Melky Cabrera made an error on his first chance, misjudging a high pop, although it seemed that the wind had a lot to do with it. More impressive for me was that Cabrera was able to get two hits despite that, on a night when the Yankee bats failed to show up after the first inning. Errors happen. The mindset that wants to blame Melky and run him out of town for this is the same mindset that has a past-his prime Randy Johnson making ace-like money for fifth starter performance right now. Fear and lack of patience with youth and inexperience leads to an overpriced team full of players whose best days are probably behind them.
Johnny Damon again failed to do anything against his old team, and Bernie Williams has finally convinced me (not that I really had much doubt at this point) that he is completely done. I've never seen Bernie show the kind of frustration that he did when he threw his helmet back towards the umpire after getting called out on strikes. I wouldn't be surprised if he gets a suspension, and honestly, I wouldn't be disappointed about it either. At some point, Bernie either has to make a decision about whether he can continue, or the Yankees have to make it for him, but he's not helping the team in any way right now.
Aaron Small's magic 10-0 pixie dust has all but gone, like most people who have a more than basic understanding of statistics understood and expected this season. For those of you who hate statistics and statheads, maybe you should listen to us once in a while. I think Small should be sent back down to the minors to see if he can recover whatever it was he was doing last year. I'd doubt it at this point, but it wouldn't hurt to try it.
Tanyon Sturtze continues to suck, which to me was the best thing to happen last night. He's going to make what should be a ridiculously easy decision a no-brainer.
Honestly, while all the things I listed are disheartening, none of them really concerns me that much because they are all probably just blips or can be dealt with. While Alex Rodriguez's performance against the Red Sox has me somewhat concerned, I don't think it's anything that a few good games can't fix.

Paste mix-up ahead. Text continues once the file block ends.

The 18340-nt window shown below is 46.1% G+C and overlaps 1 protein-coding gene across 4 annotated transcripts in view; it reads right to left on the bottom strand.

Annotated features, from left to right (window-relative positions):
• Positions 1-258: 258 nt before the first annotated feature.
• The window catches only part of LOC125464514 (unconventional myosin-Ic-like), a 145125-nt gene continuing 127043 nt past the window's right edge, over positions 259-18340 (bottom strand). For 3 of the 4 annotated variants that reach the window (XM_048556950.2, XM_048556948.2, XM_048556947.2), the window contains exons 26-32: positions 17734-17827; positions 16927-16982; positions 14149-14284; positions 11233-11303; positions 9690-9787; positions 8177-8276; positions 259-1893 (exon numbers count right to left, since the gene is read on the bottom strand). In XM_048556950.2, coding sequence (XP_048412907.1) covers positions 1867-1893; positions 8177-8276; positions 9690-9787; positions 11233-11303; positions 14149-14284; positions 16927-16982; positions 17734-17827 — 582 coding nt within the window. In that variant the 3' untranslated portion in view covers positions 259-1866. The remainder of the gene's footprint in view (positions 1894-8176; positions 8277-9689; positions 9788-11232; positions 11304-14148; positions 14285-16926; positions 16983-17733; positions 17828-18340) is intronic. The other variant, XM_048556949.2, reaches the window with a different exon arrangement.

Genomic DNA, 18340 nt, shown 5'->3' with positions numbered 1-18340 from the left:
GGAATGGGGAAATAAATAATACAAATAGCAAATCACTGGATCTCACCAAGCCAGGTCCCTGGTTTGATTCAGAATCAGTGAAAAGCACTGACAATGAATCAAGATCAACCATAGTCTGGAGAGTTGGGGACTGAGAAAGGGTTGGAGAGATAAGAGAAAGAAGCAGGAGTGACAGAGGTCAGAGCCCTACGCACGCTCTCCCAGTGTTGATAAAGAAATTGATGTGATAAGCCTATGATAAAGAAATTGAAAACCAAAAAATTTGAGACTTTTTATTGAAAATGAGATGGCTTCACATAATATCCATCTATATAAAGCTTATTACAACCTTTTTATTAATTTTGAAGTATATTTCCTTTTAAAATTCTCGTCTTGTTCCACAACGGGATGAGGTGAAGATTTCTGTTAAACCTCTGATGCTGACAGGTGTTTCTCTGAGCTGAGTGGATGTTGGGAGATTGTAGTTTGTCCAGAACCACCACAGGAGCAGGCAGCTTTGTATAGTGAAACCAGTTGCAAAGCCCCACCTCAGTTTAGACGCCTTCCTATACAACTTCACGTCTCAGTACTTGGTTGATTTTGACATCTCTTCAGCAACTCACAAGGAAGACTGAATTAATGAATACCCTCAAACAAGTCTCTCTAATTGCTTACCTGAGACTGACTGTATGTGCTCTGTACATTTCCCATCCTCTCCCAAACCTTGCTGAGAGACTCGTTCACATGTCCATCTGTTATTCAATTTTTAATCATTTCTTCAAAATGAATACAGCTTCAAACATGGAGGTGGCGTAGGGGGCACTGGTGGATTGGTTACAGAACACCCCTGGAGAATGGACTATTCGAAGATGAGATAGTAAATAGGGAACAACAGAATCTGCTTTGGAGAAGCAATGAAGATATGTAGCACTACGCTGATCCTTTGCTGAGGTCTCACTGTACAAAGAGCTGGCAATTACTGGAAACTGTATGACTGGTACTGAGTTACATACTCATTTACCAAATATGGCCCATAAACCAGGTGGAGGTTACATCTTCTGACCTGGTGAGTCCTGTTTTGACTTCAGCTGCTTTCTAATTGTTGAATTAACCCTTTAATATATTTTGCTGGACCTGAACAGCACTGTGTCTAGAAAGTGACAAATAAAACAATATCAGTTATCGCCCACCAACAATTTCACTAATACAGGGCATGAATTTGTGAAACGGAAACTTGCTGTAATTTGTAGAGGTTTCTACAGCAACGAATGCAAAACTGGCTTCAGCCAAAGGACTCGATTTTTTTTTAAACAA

The only thing that I am concerned about from last night's game going forward is the continued ineffectiveness of Randy Johnson. He is chief to blame for last night's debacle. Randy Johnson should not be walking Alex Gonzalez. Randy Johnson should not be throwing nothing but 3-2 sliders out of the strike zone. Randy Johnson should not be walking nine people in his last 15.1 innings. Randy Johnson should not be lasting fewer than six innings in half of his starts.
The good stuff from yesterday was Jason Giambi pulling a 96 mph fastball for a homer and Ron Villone pitching two effective innings. While I don't think Villone is a world beater, is there any reason he is not pitching more often than Sturtze?
It's just one game. The overreaction by some Yankee fans is really amazing. I've always felt it's better to get your ass kicked than lose a nail-biter. Let's hope Moose is on his game today, because Schilling is usually on his against the Yankees. --posted at 8:50 AM by SG / |
May 9, 2006
Here we go again by SG
After one game last week, the Yankees and Red Sox are set to battle over first place in the AL East again, with a three game set beginning today. The Yankees have won five straight games, and Boston has won four straight. In the first game, the struggling Randy Johnson will face the struggling Josh Beckett. I've already discussed Randy Johnson's struggles here, but what about Beckett?
Here's Beckett's scouting report, courtesy of Wikipedia (which is a great source for free scouting reports on a lot of players).